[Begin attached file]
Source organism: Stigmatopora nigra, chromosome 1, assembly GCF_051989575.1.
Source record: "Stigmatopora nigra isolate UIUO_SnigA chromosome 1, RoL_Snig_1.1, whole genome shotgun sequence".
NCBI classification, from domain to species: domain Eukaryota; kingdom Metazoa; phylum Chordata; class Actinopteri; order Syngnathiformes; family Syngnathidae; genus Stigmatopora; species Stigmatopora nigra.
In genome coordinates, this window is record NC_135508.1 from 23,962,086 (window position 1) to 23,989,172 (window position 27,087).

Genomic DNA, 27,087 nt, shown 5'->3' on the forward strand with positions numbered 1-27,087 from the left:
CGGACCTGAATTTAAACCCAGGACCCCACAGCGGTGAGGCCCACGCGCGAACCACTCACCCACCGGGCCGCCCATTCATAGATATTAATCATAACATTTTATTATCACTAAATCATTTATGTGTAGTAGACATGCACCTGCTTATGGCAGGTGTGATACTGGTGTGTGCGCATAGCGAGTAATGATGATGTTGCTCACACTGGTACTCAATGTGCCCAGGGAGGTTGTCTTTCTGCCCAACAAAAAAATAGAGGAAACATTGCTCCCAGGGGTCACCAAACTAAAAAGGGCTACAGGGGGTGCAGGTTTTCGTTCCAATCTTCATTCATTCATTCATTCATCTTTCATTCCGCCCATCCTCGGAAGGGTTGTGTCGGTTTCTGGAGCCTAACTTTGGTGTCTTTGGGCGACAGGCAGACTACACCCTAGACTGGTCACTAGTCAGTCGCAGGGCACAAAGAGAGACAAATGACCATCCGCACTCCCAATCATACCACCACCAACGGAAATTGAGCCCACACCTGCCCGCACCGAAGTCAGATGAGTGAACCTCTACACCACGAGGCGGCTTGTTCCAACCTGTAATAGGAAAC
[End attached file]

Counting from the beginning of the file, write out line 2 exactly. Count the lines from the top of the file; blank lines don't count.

Source record: "Stigmatopora nigra isolate UIUO_SnigA chromosome 1, RoL_Snig_1.1, whole genome shotgun sequence".